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How The Mighty Fall (In Love)

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Debris and fire rained down upon King’s Row and Tracer sputtered, shaking the bits and pieces of concrete out of her hair.

Winston roared next to her as a burning piece of wood singed his fur, but seemed to be none the worse for wear – beyond the new bald patch on his shoulder.

“You okay?”

He nodded, opening his mouth to retort, but was interrupted by a bullet whizzing past him. It hadn’t hit him directly, but the thin line of blood seeping from his arm was prove enough that it had been a close call.

Tracer’s head whipped around to take in the situation. The battle around them was still going strong, although for now no one was paying attention to them. No discernable attacker, no one around who was pointing a gun at them – the lack of a presence was telling.

Winston had known her long enough to understand the look in her eyes and jerked his head. “Go. Keep her off our backs and I’ll take care of things down here.”

“Thanks, luv’.” She winked at him before zipping off down the street, leaving nothing but a trail of blue in her wake.

Tracer was familiar with Widowmaker’s tactics, with her preferences of striking from a distance and keeping herself high-up and out of sight. They’d spent so many battles locked in a game of cat-and-mouse that there was nary a detail either of them was unaware of, even if Tracer could never be quite sure who would be the hunter and who would be the hunted this time around.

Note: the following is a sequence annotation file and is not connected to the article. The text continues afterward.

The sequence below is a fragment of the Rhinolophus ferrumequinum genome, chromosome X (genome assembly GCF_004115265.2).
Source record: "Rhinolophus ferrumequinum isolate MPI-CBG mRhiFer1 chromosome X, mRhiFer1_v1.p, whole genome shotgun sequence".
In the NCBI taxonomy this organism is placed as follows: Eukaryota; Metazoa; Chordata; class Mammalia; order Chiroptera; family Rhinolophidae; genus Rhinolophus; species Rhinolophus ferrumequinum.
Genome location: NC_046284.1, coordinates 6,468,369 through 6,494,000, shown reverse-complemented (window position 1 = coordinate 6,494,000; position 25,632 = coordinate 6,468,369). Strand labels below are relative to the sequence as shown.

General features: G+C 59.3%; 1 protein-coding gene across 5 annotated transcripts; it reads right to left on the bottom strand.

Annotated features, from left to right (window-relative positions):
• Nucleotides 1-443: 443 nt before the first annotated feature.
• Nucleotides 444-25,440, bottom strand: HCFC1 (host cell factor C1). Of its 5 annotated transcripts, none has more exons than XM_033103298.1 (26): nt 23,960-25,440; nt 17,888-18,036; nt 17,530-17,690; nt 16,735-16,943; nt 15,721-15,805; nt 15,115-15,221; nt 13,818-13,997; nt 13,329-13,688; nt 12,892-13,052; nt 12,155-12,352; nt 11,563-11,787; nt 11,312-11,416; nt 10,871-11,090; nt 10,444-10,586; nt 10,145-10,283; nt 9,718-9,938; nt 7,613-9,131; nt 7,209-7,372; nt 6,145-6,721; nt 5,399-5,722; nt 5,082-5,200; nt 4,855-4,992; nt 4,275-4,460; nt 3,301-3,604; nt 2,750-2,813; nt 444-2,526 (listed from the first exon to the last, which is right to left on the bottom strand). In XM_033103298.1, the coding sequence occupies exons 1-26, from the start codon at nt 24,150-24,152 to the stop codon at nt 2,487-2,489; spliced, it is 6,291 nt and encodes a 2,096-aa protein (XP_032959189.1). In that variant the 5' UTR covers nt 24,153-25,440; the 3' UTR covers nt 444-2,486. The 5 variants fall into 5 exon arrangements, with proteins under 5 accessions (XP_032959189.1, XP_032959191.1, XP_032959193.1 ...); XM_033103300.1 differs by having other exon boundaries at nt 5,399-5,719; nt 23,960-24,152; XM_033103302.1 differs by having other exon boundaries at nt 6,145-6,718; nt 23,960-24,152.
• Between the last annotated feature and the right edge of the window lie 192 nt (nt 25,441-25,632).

Focusing on the buildings around her didn’t produce the desired results – Widowmaker was good at not being found when she didn’t want to be.

Tracer grinned.

Looking, searching, hoping that she wouldn’t find herself with a bullet in the back of her head, it was all part of the challenge. Part of the game.

With a jump and two quick teleports, Tracer had scaled the nearest wall towards a higher vantage point, firing a quick salve of bullets at the hostile forces who had noticed her ascent.

She had a clear view of the battlefield from the roof, but Widowmaker was still nowhere to be seen.

“Let’s see,” she mumbled, shielding her eyes from the sunlight with one hand against her forehead. “Where are you hiding?”

As if on cue, a red dot crawled over the concrete at her feet before landing squarely between her eyes. The shot itself was inaudible, but punched a hole through the wall behind Tracer right where she’d stood just moments prior.

It wasn’t hard to guess where the shot had come from, not with the glare of red that peeked from the shadows of the tallest building in the vicinity.


Her feet barely touched the rough surface of the buildings flying past as she zipped from roof to roof, trying not to look down. Using her time-manipulation abilities was always just a bit disorienting, no matter how often she used them, and she remembered her first hesitant steps back when she was new to Overwatch – an experience she did not want to relive, particularly not the ‘falling unconscious in your own vomit’ part.

It was a problem she’d had to overcome as soon as possible, especially after realizing that Widowmaker did not see a problem with using it to her advantage. Tracer still had scars from those days.

She arrived at her destination with a quiet ‘oomph’, allowing herself no more than a split-second to stand from her crouched position. The air around her was quiet, the sounds of the battle raging below barely reaching her ears, and Tracer tilted her head in the hopes of catching breathing, steps, the quiet click of a gun.

“Come on, luv’,” she called out, carefully inching towards the shadows dancing along the edges of the roof. “Here I thought you wanted to play!”

The tiny hairs on the back of her neck stood up, goosebumps rose along her arms and she barely registered a breeze of movement before hot breath washed over the shell of her ear.

“I don’t play with bugs,” Widowmaker whispered, her slightly accented words cold and threatening as they left her bloodless lips. “I step on them.”

And then Tracer was hurled straight off the side of the building.